The configuration file section shown below displays how throttling can be configured for a WCF service:


<system.serviceModel>
    <behaviors>
        <serviceBehaviors>
            <behavior name="PersonBehavior">
                <serviceThrottling maxConcurrentCalls="2"
                    maxConcurrentInstances="5"/>
                <serviceMetadata httpGetEnabled="True"/>
                <serviceDebug 
                    includeExceptionDetailInFaults="False"/>
            </behavior> 
        </serviceBehaviors>
    </behaviors>
</system.serviceModel>


Having understood instancing and concurrency, we'll move to the security aspects of COM+ and WCF.

Security

(WCF provides security at both transport level and message level). Message based security is quite powerful because the messages are secured until the call reaches the intended recipient (service). Transport based security on the other hand secures messages only during transmission. COM+, unlike WCF, provides security only at the transport layer. WCF also offers rich security options and customizations as compared to the plain, out-of-the-box security services offered by COM+. WCF provides a wholesome security package that is crucial for building highly secure, interoperable web services WS-* protocols support. COM+ in comparison offers facilities to build secure intranet distributed applications and lacks the necessary interoperability features required to build secured web applications.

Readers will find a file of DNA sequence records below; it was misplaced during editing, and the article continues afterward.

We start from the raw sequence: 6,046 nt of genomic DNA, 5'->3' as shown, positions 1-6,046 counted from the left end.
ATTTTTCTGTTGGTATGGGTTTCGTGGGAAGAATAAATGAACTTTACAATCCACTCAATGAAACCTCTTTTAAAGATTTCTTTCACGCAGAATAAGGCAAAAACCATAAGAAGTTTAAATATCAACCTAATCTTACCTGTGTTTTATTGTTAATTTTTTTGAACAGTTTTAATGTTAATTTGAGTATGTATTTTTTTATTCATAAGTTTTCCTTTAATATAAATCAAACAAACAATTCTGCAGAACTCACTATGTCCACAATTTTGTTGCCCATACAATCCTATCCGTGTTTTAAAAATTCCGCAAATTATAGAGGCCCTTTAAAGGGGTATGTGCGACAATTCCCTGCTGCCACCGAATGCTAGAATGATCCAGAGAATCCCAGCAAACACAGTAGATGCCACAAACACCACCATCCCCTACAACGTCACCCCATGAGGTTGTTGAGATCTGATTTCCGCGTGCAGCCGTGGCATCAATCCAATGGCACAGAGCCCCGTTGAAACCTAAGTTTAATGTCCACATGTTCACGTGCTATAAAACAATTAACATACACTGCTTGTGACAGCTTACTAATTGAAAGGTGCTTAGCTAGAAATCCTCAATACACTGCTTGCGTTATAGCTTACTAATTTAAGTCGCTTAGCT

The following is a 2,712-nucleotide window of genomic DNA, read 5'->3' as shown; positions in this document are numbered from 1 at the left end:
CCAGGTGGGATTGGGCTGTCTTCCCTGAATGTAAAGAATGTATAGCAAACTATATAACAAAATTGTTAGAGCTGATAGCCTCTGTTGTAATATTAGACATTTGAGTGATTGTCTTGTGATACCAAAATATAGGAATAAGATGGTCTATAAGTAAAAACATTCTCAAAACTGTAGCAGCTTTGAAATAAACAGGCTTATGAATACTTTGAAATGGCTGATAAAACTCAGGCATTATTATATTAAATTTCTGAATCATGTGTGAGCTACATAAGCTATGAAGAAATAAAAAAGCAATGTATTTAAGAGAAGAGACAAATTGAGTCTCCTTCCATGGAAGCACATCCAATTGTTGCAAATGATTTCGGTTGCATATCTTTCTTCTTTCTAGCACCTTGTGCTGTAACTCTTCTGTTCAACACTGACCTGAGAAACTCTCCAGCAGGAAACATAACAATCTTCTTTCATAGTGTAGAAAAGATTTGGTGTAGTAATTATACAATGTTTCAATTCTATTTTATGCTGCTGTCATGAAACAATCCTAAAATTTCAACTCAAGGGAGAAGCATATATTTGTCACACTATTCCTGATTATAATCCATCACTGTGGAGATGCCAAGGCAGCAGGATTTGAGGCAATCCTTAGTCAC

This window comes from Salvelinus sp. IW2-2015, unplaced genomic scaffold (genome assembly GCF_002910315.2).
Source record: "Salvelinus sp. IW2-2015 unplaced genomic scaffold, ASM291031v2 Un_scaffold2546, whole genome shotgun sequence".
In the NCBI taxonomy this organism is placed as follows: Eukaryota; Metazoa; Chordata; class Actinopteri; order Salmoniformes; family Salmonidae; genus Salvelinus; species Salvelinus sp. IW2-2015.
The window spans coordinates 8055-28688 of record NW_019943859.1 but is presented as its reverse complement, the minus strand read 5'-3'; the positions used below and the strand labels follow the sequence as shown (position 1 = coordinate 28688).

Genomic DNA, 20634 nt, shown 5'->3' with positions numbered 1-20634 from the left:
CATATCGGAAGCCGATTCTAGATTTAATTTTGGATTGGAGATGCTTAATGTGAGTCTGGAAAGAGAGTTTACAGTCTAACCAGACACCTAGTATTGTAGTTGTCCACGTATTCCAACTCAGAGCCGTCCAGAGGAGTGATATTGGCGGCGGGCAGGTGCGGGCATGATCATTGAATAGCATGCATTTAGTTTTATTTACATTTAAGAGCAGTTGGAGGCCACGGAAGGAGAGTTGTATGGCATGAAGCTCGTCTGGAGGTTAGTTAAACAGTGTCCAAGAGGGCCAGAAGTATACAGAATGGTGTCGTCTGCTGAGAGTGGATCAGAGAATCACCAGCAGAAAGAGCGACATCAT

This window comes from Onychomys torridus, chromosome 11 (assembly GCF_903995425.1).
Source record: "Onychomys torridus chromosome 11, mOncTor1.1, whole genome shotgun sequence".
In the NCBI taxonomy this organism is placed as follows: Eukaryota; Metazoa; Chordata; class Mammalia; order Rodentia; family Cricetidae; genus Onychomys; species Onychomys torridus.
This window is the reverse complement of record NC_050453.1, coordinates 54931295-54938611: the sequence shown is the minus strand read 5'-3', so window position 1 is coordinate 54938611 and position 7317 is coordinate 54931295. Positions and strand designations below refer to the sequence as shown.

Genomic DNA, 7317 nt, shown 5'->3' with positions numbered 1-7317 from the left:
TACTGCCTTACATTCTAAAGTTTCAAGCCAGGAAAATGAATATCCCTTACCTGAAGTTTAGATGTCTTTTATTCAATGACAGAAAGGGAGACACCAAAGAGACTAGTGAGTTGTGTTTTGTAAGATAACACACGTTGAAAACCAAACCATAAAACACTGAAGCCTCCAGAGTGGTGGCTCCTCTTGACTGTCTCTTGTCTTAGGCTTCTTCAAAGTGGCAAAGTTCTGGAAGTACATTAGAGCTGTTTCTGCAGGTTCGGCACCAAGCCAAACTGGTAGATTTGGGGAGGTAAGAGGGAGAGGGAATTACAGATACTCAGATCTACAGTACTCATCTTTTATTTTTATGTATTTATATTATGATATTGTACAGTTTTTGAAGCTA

In WCF, the security options can be chosen to suit the application's needs. The security mode property of the binding can be used to choose transport security or message security or both. The security modes available are:

  • None: Security is completely turned off at the transport layer and message layer. BasicHttpBinding is the only system binding that turns off security by default.
  • Transport Security: This is provided at the transport layer and hence is dependant on the transport used.
  • Message security: SOAP message security is provided and the messages are secured using one of the WS-* specifications that is WS-Security protocol.
  • TransportWithMessageCredential: The hybrid security mode that provides message security for client authentication and provides transport security for message integrity and confidentiality and server authentication.
  • Both: Authentication, integrity and confidentiality is provided at both transport and message layer. [Only NetMsmqBinding supports this security mode.]

The table below gives a quick summary of the important aspects of security management in COM+ and WCF:


Security aspect

COM+

WCF

Authentication

The authentication options available in COM+ are:

  • NTLM (NT Lan Manager)
  • Kerberos
  • SChannel– SSL 2.0, SSL 3.0, TLS 1.0, Private Communication Technology
  • SNego- Negotiates either Kerberos or NTLM.

The following are the possible authentication levels:

  • None– Security is disabled
  • Connect– Authentication occurs when connection happens
  • Call– Authentication happens for the first RPC packet of each method call.
  • Packet– Authentication happens for every RPC packet

 

Authentication involves verification of the supplied credentials. WCF provides a wide range of credential types because WCF services can serve internal customers, partners and internet customers.

The credential types in the transport security mode are:

  • None
  • Basic
  • Digest
  • NTLM
  • Windows
  • Password
  • Certificate

The credential types in the message security mode are:

  • None
  • Windows
  • Username
  • Certificate
  • IssuedToken

The service identity type can be stated explicitly and can be any one of the following:

  • Domain name service
  • Certificate
  • Certificate reference
  • RSA